College of Arts and Science - where great minds meet

Sarah Powrie, STM

Sarah Powrie, STM

B.A., Hons. (Saskatchewan), M.A. (Queen's), M.A. (Toronto), Ph.D. (Toronto)

Associate Professor

Office: St. Thomas More 226
Phone: 966-8935

Teaching & Supervision

Recipient of USSU Teaching Excellence Award, 2010
Courses Taught
English 112.3 Reading Drama
English110.6 Literature and Composition
English 272.3 Literary Uses of Mythology
English 311.3 Chaucer                                                  
English 314.3 Medieval Drama  
English 313.3 Middle English Literature
English 393.3 Medieval Devotional Literature
English 402.3/CMRS 401.3 Dante and Aquinas

English 803.3 Medieval Dream Visions


Sarah Powrie's research investigates thresholds of medieval and early modern thought, specifically the revival of medieval metaphysics during the Scientific Revolution. In “The Celestial Progress of a Deathless Soul” and “Transposing World Harmony” she identifies medieval sources informing John Donne's metaphysical conceits, arguing that Donne transforms medieval metaphysics into an ornamental poetic architecture.  A more recent article, “Spenser's Mutabilitie and the Indeterminate Universe,” argues that the Mutabilitie Cantos represent Spenser's poetic response to the scientific debates generated by Giordano Bruno and Tycho Brahe. “The Importance of Fourteenth-Century Natural Philosophy for Nicholas of Cusa’s Infinite Universe” claims that Cusa's infinite universe is indebted to fourteenth-century discussions of incommensurability and infinite set theory.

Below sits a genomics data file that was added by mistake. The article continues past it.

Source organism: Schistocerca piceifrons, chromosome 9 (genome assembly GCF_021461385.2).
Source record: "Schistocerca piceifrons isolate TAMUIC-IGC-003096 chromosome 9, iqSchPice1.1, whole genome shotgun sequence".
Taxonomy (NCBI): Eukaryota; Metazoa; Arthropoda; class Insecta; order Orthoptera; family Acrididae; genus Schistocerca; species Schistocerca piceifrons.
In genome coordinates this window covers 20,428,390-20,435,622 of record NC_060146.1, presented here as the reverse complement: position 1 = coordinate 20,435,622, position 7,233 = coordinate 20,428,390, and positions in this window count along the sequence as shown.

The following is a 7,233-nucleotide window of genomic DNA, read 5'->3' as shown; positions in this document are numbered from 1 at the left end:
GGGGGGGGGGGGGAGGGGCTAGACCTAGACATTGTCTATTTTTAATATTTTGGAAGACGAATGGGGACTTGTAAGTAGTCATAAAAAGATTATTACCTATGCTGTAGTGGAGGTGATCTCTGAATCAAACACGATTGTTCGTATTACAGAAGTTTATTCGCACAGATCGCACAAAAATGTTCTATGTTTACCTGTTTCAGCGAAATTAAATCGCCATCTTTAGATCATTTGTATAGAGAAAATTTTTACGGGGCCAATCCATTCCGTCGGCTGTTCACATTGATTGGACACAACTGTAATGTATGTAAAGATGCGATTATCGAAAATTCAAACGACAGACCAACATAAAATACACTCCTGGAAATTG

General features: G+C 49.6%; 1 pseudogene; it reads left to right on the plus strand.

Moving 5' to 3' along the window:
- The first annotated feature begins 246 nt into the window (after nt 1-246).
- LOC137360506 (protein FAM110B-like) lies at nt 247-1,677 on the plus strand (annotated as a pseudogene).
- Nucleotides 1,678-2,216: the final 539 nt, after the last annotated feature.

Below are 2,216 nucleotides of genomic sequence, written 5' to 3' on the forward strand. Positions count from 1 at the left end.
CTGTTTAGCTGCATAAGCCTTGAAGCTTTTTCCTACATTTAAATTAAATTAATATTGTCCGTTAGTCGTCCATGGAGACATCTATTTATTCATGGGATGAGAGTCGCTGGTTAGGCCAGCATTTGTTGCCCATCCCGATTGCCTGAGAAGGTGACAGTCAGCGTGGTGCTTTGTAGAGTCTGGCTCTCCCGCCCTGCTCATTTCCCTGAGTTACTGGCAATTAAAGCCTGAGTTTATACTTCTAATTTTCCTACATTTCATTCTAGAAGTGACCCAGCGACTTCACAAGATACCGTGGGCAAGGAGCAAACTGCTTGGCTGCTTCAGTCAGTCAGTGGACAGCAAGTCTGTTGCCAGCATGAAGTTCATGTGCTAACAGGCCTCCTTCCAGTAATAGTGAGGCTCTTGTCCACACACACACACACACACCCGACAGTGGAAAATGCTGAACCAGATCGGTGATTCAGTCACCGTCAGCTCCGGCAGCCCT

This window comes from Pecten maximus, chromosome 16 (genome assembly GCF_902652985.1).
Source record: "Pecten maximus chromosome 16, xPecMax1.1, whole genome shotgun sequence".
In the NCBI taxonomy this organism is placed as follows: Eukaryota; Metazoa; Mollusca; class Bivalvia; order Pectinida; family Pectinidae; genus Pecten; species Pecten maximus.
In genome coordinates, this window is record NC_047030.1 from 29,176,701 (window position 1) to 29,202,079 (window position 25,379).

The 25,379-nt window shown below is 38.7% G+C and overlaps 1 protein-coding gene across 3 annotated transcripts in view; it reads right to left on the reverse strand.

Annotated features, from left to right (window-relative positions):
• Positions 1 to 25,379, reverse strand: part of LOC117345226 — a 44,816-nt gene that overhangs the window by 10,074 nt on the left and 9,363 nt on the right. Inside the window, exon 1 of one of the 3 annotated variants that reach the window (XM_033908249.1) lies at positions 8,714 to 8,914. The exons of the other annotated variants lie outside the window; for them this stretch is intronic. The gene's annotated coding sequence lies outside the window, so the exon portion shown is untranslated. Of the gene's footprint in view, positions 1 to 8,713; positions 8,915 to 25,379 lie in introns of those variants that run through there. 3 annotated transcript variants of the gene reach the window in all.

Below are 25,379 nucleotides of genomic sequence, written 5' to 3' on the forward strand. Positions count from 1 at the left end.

She also studies medieval dream visions and is currently writing about Chaucer’s Parliament of Fowls.


"The Importance of Fourteenth-Century Natural Philosophy for Nicholas of Cusa's Infinite Universe," The American Catholic Philosophical Quarterly 87.1 (2013): 33-53.

"Spenser's Mutabilitie and the Indeterminate Universe," Studies in English Literature 53.1 (2013): 73-89.

"Alan of Lille's Anticlaudianus as Intertext in Chaucer's House of Fame," Chaucer Review 44.3 (2010): 246-67.

"Transposing World Harmony: John Donne's Creation Poetics in the Context of a Medieval Tradition," Studies in Philology 107.2 (2010): 212-35.

"Science in the Middle Ages," "Pierre Duhem," "Anneliese Meier," and "Raymond Klibansky," in A. Classen, ed., Handbook of Medieval Studies (Berlin and New York: de Gruyter, 2010).

"The Celestial Progress of a Deathless Soul: John Donne's Second Anniversarie," John Donne Journal 26 (2007) 73-101.